This portfolio of index mutual funds delivers better returns

A leaner portfolio for better results

Consider using low-cost index mutual funds





Screen shot 2015-04-17 at 5.32.43 PMMark Morin, 29, is a Montreal mining engineer who started building his five-figure portfolio with resource stocks back in 2010. When those didn’t perform well, he added several Canadian and U.S. blue-chip stocks as well as some equity mutual funds. His total holdings now include more than 30 investments—including stock in 25 different U.S. and Canadian companies. About 60% of his holdings are in RRSPs and the remainder in TFSAs and non-registered accounts. Just recently, Mark started building a new portfolio with TD’s e-Series funds. “I’m spread too thin,” he says. “I want something simpler and more cost-effective.”Screen shot 2015-04-17 at 5.33.40 PM

Investment adviser Shannon Dalziel of PWL Capital agrees Mark needs a simpler and more broadly based portfolio for the long term. She advises he reduce his number of holdings and increase his exposure to global markets by investing in low-cost, broadly diversified exchange-traded funds (ETFs) or index mutual funds. Since Mark is already on the right track with the TD e-Series funds in his RRSP, Dalziel suggests he continue along this path and build a full portfolio with these funds in all of his registered and non-registered accounts. While the TD e-Series funds have a slightly higher management expense ratio (MER) than comparable ETFs, there are no trading fees. “Buying and selling is straightforward,” says Dalziel.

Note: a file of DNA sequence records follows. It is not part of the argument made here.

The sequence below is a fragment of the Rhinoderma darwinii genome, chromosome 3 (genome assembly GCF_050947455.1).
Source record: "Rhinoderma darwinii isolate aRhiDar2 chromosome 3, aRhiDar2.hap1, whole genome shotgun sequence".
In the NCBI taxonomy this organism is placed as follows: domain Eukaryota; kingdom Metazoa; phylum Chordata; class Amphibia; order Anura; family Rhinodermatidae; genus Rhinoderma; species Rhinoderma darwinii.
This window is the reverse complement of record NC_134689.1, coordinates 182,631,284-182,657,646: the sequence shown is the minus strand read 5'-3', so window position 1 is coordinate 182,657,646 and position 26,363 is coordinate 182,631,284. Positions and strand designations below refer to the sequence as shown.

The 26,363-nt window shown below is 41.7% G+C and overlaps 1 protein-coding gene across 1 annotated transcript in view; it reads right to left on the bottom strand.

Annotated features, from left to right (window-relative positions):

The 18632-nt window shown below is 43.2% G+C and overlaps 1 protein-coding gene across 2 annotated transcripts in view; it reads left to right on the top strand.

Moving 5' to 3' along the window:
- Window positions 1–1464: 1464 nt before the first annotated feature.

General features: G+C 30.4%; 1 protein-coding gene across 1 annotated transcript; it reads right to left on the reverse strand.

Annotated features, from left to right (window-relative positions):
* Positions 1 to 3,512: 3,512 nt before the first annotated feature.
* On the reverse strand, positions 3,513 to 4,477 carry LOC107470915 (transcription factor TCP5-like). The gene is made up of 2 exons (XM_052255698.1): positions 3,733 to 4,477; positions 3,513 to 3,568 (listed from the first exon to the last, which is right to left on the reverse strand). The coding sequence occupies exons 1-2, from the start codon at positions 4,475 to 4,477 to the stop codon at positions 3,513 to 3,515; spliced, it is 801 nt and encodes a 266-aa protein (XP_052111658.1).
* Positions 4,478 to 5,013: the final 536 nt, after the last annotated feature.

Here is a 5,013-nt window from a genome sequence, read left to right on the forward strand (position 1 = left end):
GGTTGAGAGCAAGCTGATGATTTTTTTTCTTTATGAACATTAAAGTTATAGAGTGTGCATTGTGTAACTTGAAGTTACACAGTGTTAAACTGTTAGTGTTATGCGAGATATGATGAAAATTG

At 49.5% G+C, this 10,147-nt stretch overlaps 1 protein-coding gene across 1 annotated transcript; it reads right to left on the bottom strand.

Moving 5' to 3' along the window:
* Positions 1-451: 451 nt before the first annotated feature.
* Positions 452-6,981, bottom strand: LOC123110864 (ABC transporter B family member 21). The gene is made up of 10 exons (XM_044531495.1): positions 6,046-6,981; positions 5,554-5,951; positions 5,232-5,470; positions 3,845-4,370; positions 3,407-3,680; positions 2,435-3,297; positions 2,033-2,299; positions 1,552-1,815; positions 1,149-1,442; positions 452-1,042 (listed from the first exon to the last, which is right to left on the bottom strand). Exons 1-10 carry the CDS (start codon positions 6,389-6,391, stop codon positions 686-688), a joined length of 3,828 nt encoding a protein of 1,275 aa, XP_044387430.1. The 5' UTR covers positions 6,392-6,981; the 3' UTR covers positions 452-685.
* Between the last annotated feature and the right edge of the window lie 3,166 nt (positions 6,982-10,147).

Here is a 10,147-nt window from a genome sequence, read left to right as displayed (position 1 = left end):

Because Mark has a long time horizon, she also recommends he consider an aggressive portfolio split as follows: 25% in fixed income, 25% in Canadian equities, 25% in U.S. equities and 25% in international equities. (Using TD e-Series funds, the average underlying MER of this portfolio is just 0.42%.)

Mark needs to be careful about asset location, too. The e-Series bond fund, which is fully taxable, should be held entirely in his RRSP. The Canadian index fund should go in his non-registered account to maximize the Canadian dividend tax credit. All remaining equity funds can go in his RRSP and TFSA.

Finally, Mark should meet with a tax accountant to understand the implications of selling his non-registered stocks. “It may be best just to bite the bullet and sell everything at once and start his portfolio over again from scratch,” says Dalziel.

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